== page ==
Sidus Iulium (Julian Star)

Pliny the Elder’s account of these games is the most important of the surviving sources, not only because it is the earliest to describe them in any detail but also because (as noted, for example, by Tim Cornell, referenced below, volume II, p. 881) Pliny included what is probably a direct quotation from the lost memoirs of the late Emperor Augustus (i.e. of Octavian himself).  Pliny reported that:

  1. “Rome is the only place in the whole world where there is a temple dedicated to a comet; [Octavian] regarded this comet as auspicious to [himself] because it appeared during the games that he was celebrating in honour of Venus Genetrix, not long after the death of his father Caesar, as a member of the college that Caesar had founded.  He [Octavian] expressed his joy in these terms:

  2. ‘During the very time of these games of mine, a hairy star was seen for 7 days in the part of the heavens that is under the Great Bear.  It rose about the 11th hour of the day, was very bright, and was conspicuous in all parts of the earth.  The common people supposed the star to indicate that the soul of Caesar had been admitted among the immortal Gods; [and thus] the star was placed on the bust [of Caesar] that had been lately consecrated in the Forum’.

  3. This is what [Octavian] proclaimed in public but, in secret, he rejoiced at this auspicious omen, believing that it had been for himself and that he was born in it; and, to tell the truth, it really proved a salutary omen for the world at large” (Natural History’, 2: 23).

As noted above, these games became famous for the appearance of a comet, an event that Octavian/ Augustus apparently described in his memoirs:

  1. “During the very time of these games of mine, a hairy star was seen for 7 days, in the part of the heavens that is under the Great Bear.  It rose about the 11th hour of the day, was very bright, and was conspicuous in all parts of the earth.  The common people supposed the star to indicate that the soul of Caesar had been admitted among the immortal Gods; [and thus] the star was placed on the bust [of Caesar] that had been lately consecrated in the Forum” (reproduced by Pliny the Elder, ‘Natural History’, 2:23).

Other authors produced similar reports:

  1. Suetonius:

  2. “[Caesar] died in the 56th year of his age and was numbered among the gods, not only by a formal decree, but also in the conviction of the common people.  For at the first of the games which his heir [Octavian] gave in honour of his apotheosis, a comet shone for 7 successive days, rising about the 11th hour, and was believed to be the soul of Caesar, who had been taken to heaven; and this is why a star is set upon the crown of his head in his statue” (‘Life of Julius Caesar’, 88).

  3. Cassius Dio:

  4. “When, however, a certain star, which some called a comet, appeared in the north toward evening during [every day of the games], the majority ... ascribed it to Caesar, interpreting it to mean that he had become immortal and had been received into the number of the stars.  [Octavian] then took courage and set up a bronze statue of Caesar with a star above his head in the temple of Venus”  (‘Roman History, 45:7:1).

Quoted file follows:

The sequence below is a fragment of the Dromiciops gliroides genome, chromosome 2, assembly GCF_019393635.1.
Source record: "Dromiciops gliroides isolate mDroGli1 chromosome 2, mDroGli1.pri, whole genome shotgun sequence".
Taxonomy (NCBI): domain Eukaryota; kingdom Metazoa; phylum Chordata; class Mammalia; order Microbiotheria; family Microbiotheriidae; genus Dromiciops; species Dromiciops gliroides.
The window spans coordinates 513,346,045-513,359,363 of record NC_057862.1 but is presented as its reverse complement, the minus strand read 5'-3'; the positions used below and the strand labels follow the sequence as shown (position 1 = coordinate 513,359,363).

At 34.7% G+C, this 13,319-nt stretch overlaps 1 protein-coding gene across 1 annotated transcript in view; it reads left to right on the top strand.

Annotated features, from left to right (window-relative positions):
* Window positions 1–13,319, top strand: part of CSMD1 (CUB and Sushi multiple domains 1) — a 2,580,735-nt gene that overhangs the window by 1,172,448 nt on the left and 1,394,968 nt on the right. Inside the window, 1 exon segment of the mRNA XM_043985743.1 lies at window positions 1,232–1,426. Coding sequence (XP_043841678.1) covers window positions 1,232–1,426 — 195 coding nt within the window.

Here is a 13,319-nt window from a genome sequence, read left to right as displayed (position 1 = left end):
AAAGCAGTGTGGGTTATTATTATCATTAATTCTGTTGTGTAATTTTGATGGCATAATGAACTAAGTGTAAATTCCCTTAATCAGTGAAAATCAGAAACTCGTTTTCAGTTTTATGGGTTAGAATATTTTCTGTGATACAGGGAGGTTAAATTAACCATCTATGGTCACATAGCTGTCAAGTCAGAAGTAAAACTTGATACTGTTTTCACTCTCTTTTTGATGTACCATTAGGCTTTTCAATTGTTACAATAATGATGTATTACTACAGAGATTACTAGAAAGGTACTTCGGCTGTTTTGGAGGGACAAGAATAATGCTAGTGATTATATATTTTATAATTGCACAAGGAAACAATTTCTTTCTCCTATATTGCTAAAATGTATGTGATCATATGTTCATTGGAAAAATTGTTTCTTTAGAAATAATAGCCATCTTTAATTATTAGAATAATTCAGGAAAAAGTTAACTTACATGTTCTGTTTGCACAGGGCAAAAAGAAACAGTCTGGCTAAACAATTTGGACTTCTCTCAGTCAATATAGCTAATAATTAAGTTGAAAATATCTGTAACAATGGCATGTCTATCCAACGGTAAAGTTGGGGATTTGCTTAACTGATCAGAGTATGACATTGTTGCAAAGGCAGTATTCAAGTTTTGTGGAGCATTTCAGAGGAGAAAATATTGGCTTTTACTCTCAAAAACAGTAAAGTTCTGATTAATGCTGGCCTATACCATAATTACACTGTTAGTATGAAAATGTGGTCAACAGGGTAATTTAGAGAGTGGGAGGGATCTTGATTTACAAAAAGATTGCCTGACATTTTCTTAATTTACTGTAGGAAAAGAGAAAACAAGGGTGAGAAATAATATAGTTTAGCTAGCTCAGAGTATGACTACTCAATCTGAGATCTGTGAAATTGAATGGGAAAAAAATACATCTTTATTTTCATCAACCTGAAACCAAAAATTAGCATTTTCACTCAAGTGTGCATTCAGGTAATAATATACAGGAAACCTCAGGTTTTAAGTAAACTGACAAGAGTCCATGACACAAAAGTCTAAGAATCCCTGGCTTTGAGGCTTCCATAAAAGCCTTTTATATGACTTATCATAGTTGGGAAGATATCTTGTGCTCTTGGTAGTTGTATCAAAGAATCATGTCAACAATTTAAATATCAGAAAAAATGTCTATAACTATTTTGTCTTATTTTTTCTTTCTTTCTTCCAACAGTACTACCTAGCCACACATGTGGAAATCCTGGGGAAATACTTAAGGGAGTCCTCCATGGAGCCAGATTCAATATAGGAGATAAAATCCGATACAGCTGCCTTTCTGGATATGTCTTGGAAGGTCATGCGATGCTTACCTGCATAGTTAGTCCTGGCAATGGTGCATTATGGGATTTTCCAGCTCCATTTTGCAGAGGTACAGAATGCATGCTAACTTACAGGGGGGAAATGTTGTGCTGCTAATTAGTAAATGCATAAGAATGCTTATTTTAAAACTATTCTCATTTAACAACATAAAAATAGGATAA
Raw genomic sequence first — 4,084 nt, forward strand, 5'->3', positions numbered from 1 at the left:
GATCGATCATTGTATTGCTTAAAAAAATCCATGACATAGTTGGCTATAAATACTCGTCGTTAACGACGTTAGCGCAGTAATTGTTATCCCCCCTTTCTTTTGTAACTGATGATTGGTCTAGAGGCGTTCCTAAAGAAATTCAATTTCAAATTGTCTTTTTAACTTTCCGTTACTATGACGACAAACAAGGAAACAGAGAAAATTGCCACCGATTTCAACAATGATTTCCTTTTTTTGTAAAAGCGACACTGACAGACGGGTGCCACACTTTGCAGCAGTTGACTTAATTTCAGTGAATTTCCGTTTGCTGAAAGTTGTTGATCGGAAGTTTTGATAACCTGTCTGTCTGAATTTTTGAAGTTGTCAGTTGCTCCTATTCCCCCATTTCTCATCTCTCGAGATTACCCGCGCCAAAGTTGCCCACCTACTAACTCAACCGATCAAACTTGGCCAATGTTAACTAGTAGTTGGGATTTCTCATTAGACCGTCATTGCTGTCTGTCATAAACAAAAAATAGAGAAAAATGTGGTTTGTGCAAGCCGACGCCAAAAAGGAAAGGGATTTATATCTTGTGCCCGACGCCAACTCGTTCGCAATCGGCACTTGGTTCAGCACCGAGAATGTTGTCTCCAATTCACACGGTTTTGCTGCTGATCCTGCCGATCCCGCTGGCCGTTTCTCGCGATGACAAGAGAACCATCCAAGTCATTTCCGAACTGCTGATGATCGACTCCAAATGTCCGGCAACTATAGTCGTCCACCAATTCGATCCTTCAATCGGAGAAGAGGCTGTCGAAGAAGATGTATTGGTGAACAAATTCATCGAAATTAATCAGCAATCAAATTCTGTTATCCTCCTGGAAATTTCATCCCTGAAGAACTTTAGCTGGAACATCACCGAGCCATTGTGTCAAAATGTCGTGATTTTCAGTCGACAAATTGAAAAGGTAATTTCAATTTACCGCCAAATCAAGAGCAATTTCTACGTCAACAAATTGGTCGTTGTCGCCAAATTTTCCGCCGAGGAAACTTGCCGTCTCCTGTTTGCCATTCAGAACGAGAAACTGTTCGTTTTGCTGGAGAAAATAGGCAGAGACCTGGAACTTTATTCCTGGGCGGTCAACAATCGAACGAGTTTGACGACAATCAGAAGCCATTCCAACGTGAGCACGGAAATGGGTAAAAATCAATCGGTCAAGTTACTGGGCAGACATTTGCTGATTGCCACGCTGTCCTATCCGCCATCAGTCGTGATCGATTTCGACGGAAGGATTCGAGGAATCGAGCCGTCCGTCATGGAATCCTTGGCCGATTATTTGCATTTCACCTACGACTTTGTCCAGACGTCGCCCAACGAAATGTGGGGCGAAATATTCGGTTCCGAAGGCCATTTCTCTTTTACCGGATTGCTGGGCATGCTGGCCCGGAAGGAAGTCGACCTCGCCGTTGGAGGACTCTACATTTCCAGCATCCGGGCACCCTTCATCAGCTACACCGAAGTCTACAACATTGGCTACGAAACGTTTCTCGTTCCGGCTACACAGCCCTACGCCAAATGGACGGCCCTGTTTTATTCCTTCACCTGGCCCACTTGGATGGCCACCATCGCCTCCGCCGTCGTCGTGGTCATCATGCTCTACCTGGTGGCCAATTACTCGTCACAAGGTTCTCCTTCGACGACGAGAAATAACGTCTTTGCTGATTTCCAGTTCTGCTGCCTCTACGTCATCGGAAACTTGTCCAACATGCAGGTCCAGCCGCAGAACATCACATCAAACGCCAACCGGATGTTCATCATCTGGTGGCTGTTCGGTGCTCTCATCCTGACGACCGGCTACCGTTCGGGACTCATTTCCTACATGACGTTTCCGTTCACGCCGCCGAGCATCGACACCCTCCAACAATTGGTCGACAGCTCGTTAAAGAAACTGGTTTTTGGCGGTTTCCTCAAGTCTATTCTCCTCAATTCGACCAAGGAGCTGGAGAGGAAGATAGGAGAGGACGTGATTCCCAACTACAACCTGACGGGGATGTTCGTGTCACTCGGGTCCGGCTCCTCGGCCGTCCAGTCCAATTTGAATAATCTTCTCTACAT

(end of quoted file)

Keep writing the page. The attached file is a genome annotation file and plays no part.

Caesar’s Cult in Late 44 BC

Mark Antony’s Honours for Caesar

Posthumous Honour for Caesar

Cassius Dio recorded that, after the public reaction to the appearance of the comet on 21st July (described above):

  1. “... at last, some of the other decrees that had been passed in honour of Caesar were put into effect.  Thus, ...  in the course of certain supplicationes (festivals of thanksgiving), [the Romans] sacrificed during one special day in memory of his name”, (‘Roman History’, 45: 7: 2).

Cassius Dio had already recorded that, in 45 BC (when Caesar was still alive) the Senate had decreed that:

  1. “... a special thanksgiving and sacrifices should be offered [in Caesar’s name] whenever any victory should occur, even if he had not been on the campaign or had any hand at all in the achievements”, (‘Roman History’, 43: 44: 5).

As John Ramsey (referenced below, 2008, at p. 110) pointed out, the posthumous honour for Caesar that Mark Antony put before the Senate on 1st September:

  1. “ ... did not concern a supplicatio of the traditional sort: rather, it provided for the permanent addition of an extra day in Caesar’s honour to all future supplicationes. ... it therefore marked a radical innovation, and contributed to the elevation of Caesar to the status of being a new Roman god.”

The reason is that, on this extra day, sacrifices of thanksgiving would be made  to Caesar’s departed spirit. 

Cicero had not attended this meeting, but the speech that he gave on the following day encapsulated what he would have said, had he done so.  His substantive remarks on this decree were as follows:

  1. “Or do you think, Members of the Senate, that I would have supported the decree that you passed against your will,

  2. that parentatio (a  sacrifice in honour of the dead) should be mixed up with supplicationes (public thanksgivings);

  3. that sacrilege incapable of expiation should be introduced into the commonwealth;

  4. that supplicationes be decreed to a dead man?